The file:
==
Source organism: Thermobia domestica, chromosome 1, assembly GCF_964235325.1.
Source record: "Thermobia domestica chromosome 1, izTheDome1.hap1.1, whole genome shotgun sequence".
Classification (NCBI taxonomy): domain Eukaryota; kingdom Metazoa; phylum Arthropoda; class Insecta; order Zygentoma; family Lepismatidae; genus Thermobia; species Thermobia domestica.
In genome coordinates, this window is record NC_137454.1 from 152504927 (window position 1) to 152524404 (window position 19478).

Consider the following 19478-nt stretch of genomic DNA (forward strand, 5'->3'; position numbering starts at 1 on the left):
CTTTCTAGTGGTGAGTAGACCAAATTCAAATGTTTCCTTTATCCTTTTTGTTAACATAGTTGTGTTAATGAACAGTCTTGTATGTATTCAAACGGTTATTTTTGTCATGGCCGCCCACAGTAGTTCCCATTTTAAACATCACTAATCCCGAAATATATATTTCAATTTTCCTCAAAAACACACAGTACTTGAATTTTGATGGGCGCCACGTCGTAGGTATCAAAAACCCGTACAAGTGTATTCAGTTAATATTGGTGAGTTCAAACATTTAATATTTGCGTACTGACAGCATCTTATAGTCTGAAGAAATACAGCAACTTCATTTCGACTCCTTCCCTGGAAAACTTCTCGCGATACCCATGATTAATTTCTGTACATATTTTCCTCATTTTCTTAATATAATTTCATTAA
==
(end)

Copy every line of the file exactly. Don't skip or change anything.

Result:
Source organism: Thermobia domestica, chromosome 1, assembly GCF_964235325.1.
Source record: "Thermobia domestica chromosome 1, izTheDome1.hap1.1, whole genome shotgun sequence".
Classification (NCBI taxonomy): domain Eukaryota; kingdom Metazoa; phylum Arthropoda; class Insecta; order Zygentoma; family Lepismatidae; genus Thermobia; species Thermobia domestica.
In genome coordinates, this window is record NC_137454.1 from 152504927 (window position 1) to 152524404 (window position 19478).

Consider the following 19478-nt stretch of genomic DNA (forward strand, 5'->3'; position numbering starts at 1 on the left):
CTTTCTAGTGGTGAGTAGACCAAATTCAAATGTTTCCTTTATCCTTTTTGTTAACATAGTTGTGTTAATGAACAGTCTTGTATGTATTCAAACGGTTATTTTTGTCATGGCCGCCCACAGTAGTTCCCATTTTAAACATCACTAATCCCGAAATATATATTTCAATTTTCCTCAAAAACACACAGTACTTGAATTTTGATGGGCGCCACGTCGTAGGTATCAAAAACCCGTACAAGTGTATTCAGTTAATATTGGTGAGTTCAAACATTTAATATTTGCGTACTGACAGCATCTTATAGTCTGAAGAAATACAGCAACTTCATTTCGACTCCTTCCCTGGAAAACTTCTCGCGATACCCATGATTAATTTCTGTACATATTTTCCTCATTTTCTTAATATAATTTCATTAA